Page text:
It was another poor week for global equities, with the U.S. S&P 500 down 2.9% and on the cusp of breaking to a new low in the correction to date. Confirmation that the U.S. and U.K. would ban Russian oil imports got the week off to a wobbly start, while confirmation of persistent, very high U.S. consumer price inflation later in the week did not help. And just for added displeasure, Putin upped the ante over the weekend by threatening to attack NATO provided military supply lines into Ukraine – and then promptly bombed a military base close to the Polish border.
Although oil prices dipped a little over the week (as the U.S. ban on oil was already anticipated), U.S. 10-year bond yields surge back to almost 2%. Growth/technology exposures continued to take the greatest market beating.
Regarding Ukraine, as unsavoury as it sounds, perhaps the best near-term market hope is a peace deal in which the embattled nation promises neutrality and perhaps even cedes a little territory. With its economy crumbling, regime change in Russia is another hope though it remains to be seen if anyone in Moscow has the ticker to attempt it. Otherwise, it seems clear Putin won’t back down and will bomb away until he can install at least a temporary puppet government to agree to terms – after which he might manage a face saving withdrawal lest he face a resource sapping guerilla war by 40 million Ukrainians.
If it’s the latter scenario, this horrible war could drag on for weeks – which will keep oil prices high and likely lead to greater concern of global financial contagion from the implosion in Russia’s economy.
It gets worse. I have not yet even mentioned the Fed – which is set to raise interest rates by 0.25% this week, and likely increases the number of times it expects the raise rates this year and next. Back in December, the Fed forecast three rate rate rises this year, taking Fed funds from a range of 0-0.25% to 0.75-1.0% – and three more rate rises in 2023, taking the range to 1.5%-1.75%. Of course, the market already has six to seven rate hikes priced for this year – though it’s likely the Fed will only increase the number of expected hikes for this year to four or five at this week’s meeting. Given new uncertainties related to the Ukraine war it’s unlikely the Fed will pencil in as many hikes for this year as the market already has – but if it does bonds markets would likely sell off even further.
As it stands, I maintain my call of a U.S. 10-year bond yield of 2.25% in H1’22, with a growing risk it could hit 2.5% in H’22. The good news is that U.S. equity valuations have already fallen somewhat in the correction to date, though with the U.S. S&P 500 trading on a forward PE ratio of of 19.1 – it’s hardly cheap – and still above my H1’22 target of 18.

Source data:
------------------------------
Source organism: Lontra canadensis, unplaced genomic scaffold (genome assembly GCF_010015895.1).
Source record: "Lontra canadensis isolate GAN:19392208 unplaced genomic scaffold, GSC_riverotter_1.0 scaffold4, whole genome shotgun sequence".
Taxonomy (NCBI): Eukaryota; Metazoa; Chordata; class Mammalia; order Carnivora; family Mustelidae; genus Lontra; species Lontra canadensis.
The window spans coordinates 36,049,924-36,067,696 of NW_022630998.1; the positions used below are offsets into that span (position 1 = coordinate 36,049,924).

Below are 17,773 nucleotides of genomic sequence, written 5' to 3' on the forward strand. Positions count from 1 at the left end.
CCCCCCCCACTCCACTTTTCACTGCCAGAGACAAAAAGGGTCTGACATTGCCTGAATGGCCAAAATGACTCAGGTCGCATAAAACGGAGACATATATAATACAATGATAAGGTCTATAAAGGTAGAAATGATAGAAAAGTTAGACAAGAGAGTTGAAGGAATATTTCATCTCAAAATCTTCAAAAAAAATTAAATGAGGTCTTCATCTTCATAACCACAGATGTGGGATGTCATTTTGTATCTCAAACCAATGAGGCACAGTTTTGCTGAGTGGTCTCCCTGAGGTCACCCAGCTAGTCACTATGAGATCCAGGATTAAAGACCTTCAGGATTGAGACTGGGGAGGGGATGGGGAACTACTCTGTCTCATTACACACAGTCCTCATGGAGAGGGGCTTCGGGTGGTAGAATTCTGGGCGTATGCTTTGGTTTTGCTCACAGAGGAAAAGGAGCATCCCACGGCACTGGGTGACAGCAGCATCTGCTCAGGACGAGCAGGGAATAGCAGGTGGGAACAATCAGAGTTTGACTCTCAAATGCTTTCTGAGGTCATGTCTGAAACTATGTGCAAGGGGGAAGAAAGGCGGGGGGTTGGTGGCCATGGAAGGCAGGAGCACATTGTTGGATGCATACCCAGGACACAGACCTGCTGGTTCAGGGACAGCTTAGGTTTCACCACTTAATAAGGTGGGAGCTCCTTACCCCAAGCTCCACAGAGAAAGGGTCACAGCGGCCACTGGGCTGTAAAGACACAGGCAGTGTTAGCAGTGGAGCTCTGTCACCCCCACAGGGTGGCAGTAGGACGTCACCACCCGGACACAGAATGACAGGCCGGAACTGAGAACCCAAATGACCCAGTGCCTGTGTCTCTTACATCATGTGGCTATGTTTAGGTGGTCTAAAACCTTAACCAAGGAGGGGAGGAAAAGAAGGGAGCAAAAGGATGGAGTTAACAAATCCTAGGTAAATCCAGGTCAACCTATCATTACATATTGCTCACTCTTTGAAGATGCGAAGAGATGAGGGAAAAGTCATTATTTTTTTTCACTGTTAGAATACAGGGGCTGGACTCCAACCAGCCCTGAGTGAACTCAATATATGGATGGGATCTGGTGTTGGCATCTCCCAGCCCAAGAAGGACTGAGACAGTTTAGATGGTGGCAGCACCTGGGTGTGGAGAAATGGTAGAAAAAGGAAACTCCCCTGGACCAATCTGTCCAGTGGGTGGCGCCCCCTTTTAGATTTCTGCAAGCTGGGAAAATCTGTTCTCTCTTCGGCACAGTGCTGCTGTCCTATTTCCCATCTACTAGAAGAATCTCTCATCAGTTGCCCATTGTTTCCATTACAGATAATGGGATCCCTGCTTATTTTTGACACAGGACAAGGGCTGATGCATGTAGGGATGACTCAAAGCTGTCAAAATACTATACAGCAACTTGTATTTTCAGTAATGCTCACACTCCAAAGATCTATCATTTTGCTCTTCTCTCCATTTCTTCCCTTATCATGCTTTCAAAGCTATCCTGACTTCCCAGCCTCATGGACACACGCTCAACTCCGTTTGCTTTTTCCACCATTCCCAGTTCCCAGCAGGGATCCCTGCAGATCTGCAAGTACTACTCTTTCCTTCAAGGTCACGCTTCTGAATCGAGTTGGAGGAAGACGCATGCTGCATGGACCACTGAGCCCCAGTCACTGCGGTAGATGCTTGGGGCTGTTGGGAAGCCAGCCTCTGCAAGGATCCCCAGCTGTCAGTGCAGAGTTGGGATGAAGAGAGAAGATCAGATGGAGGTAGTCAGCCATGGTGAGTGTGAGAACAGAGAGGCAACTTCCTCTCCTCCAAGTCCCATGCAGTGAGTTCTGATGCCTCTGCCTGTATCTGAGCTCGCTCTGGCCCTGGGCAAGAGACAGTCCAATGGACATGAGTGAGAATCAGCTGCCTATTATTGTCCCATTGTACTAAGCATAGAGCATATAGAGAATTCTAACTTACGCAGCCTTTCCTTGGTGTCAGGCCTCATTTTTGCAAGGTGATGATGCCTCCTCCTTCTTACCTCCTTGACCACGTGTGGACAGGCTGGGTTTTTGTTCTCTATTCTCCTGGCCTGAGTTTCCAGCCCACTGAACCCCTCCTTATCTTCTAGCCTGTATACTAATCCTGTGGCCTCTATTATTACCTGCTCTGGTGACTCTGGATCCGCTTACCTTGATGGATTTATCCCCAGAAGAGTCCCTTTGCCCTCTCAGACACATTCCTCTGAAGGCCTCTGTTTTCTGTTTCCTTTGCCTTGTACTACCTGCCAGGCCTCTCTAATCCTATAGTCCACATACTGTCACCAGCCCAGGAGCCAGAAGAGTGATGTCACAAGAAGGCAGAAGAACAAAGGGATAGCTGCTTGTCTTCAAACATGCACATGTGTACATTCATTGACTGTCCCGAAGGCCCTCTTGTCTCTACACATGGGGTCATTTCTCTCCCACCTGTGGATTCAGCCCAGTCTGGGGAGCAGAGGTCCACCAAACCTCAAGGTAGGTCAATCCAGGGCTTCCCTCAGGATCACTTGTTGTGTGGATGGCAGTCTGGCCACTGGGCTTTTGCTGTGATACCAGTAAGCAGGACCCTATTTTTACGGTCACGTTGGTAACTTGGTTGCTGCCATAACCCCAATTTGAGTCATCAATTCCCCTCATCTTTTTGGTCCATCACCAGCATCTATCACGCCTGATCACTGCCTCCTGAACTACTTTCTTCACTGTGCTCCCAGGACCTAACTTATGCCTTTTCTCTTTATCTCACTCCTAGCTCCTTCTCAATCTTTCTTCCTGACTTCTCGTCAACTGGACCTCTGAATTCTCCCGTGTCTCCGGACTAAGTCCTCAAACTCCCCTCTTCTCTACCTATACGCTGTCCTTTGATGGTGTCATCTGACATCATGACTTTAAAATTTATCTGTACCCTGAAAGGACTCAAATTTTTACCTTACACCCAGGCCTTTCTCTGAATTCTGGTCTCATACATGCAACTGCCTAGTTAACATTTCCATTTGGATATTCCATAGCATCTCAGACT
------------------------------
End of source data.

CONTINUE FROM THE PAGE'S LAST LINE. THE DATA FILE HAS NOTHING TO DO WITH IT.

Of growing concern to me, moreover, is that the still upbeat U.S. earnings outlook could be the next shoe to drop – especially given the squeeze on real incomes from higher inflation and multiple Fed rate hikes ahead. The key issue is whether a soft landing for the U.S. economy will be sufficient to contain inflation and inflation expectations – given a post-COVID recovery, already tight labour market and surging oil prices – or whether Volcker 2.0 will be required. Bond markets are pricing in a Volcker type response yet equity markets expect this to only result in a soft landing and ongoing growth in corporate earnings. I hope the equity market is right but my confidence is wavering.
The big local news last week was RBA Governor Lowe’s concession that a rate rise this year was at least “plausible”. This shift in rhetoric plus the recent war-related surge in oil prices has caused me to fall on my sword and now pencil in two local rate rises this year, in September and November. This would allow time for the RBA to review at least two more quarterly wage price index reports. To my mind, it will now be sufficient for annual wage growth to merely increase further – from 2.3% to 2.75% by September to justify a hike, given increasing global central bank concern with the impact of sustained high consumer price inflation on inflation expectations.
Although the local market has displayed an outperforming bias versus global markets in recent weeks (thanks to our energy/resources over technology sector exposures), the overall market is still struggling as part of the broader global equity correction.
Minutes to the recent RBA meeting could shed further light on the Bank’s definition of “plausible” when released on Tuesday – the day on which we also get an important update on Chinese retail sales and industrial production. Of some concern is yet another COVID variant emerging, with China still hell bent on shutting down it’s economy where needed to eliminate any outbreak. Note also while the $A and commodities are currently feeling upbeat, if the Fed does get aggressive the commodity complex won’t be immune to a downturn.